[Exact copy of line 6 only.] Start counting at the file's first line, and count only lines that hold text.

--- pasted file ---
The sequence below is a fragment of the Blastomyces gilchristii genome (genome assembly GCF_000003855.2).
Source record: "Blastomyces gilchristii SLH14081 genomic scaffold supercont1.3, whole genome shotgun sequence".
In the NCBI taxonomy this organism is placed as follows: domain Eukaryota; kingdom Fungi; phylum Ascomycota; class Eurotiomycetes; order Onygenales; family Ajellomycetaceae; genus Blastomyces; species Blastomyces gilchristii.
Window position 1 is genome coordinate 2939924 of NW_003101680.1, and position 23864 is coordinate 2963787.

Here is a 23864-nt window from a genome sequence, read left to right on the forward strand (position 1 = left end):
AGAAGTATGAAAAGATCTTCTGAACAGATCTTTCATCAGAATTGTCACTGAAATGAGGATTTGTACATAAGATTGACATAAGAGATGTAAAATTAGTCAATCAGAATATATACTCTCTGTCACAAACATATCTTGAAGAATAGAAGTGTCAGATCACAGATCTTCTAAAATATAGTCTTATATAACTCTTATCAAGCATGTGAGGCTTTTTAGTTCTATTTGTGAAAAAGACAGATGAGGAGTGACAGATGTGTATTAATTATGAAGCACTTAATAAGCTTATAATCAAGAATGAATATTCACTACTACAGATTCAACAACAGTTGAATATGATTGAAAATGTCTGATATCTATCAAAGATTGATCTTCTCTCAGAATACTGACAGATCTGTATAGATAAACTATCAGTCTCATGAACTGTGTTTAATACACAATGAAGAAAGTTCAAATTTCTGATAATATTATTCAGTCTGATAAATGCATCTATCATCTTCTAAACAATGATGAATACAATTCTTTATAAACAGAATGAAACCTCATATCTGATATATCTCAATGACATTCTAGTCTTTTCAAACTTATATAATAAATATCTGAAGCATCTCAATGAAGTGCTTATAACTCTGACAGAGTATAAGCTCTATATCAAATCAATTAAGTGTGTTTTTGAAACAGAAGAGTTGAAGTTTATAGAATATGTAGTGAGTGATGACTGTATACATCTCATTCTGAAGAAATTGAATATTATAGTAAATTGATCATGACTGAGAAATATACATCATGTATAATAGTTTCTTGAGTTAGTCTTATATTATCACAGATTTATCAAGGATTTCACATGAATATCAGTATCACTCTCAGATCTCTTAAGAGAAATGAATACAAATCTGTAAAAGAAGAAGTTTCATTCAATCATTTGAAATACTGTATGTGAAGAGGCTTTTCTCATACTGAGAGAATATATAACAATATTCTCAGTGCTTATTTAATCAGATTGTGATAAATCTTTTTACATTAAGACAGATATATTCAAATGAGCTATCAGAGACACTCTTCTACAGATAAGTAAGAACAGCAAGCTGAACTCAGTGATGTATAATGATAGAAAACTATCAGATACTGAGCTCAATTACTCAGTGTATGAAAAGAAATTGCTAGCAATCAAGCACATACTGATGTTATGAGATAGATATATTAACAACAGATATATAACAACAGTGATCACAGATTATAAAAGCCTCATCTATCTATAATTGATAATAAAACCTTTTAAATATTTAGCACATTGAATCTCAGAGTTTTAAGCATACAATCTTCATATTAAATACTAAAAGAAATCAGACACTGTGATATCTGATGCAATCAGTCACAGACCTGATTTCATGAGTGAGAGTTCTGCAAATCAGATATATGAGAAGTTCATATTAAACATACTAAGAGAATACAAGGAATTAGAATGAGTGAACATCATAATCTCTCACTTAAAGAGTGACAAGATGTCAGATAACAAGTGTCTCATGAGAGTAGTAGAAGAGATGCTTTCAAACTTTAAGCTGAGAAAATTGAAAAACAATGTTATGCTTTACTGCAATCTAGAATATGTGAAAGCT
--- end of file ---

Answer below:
AGAAGTATGAAAAGATCTTCTGAACAGATCTTTCATCAGAATTGTCACTGAAATGAGGATTTGTACATAAGATTGACATAAGAGATGTAAAATTAGTCAATCAGAATATATACTCTCTGTCACAAACATATCTTGAAGAATAGAAGTGTCAGATCACAGATCTTCTAAAATATAGTCTTATATAACTCTTATCAAGCATGTGAGGCTTTTTAGTTCTATTTGTGAAAAAGACAGATGAGGAGTGACAGATGTGTATTAATTATGAAGCACTTAATAAGCTTATAATCAAGAATGAATATTCACTACTACAGATTCAACAACAGTTGAATATGATTGAAAATGTCTGATATCTATCAAAGATTGATCTTCTCTCAGAATACTGACAGATCTGTATAGATAAACTATCAGTCTCATGAACTGTGTTTAATACACAATGAAGAAAGTTCAAATTTCTGATAATATTATTCAGTCTGATAAATGCATCTATCATCTTCTAAACAATGATGAATACAATTCTTTATAAACAGAATGAAACCTCATATCTGATATATCTCAATGACATTCTAGTCTTTTCAAACTTATATAATAAATATCTGAAGCATCTCAATGAAGTGCTTATAACTCTGACAGAGTATAAGCTCTATATCAAATCAATTAAGTGTGTTTTTGAAACAGAAGAGTTGAAGTTTATAGAATATGTAGTGAGTGATGACTGTATACATCTCATTCTGAAGAAATTGAATATTATAGTAAATTGATCATGACTGAGAAATATACATCATGTATAATAGTTTCTTGAGTTAGTCTTATATTATCACAGATTTATCAAGGATTTCACATGAATATCAGTATCACTCTCAGATCTCTTAAGAGAAATGAATACAAATCTGTAAAAGAAGAAGTTTCATTCAATCATTTGAAATACTGTATGTGAAGAGGCTTTTCTCATACTGAGAGAATATATAACAATATTCTCAGTGCTTATTTAATCAGATTGTGATAAATCTTTTTACATTAAGACAGATATATTCAAATGAGCTATCAGAGACACTCTTCTACAGATAAGTAAGAACAGCAAGCTGAACTCAGTGATGTATAATGATAGAAAACTATCAGATACTGAGCTCAATTACTCAGTGTATGAAAAGAAATTGCTAGCAATCAAGCACATACTGATGTTATGAGATAGATATATTAACAACAGATATATAACAACAGTGATCACAGATTATAAAAGCCTCATCTATCTATAATTGATAATAAAACCTTTTAAATATTTAGCACATTGAATCTCAGAGTTTTAAGCATACAATCTTCATATTAAATACTAAAAGAAATCAGACACTGTGATATCTGATGCAATCAGTCACAGACCTGATTTCATGAGTGAGAGTTCTGCAAATCAGATATATGAGAAGTTCATATTAAACATACTAAGAGAATACAAGGAATTAGAATGAGTGAACATCATAATCTCTCACTTAAAGAGTGACAAGATGTCAGATAACAAGTGTCTCATGAGAGTAGTAGAAGAGATGCTTTCAAACTTTAAGCTGAGAAAATTGAAAAACAATGTTATGCTTTACTGCAATCTAGAATATGTGAAAGCT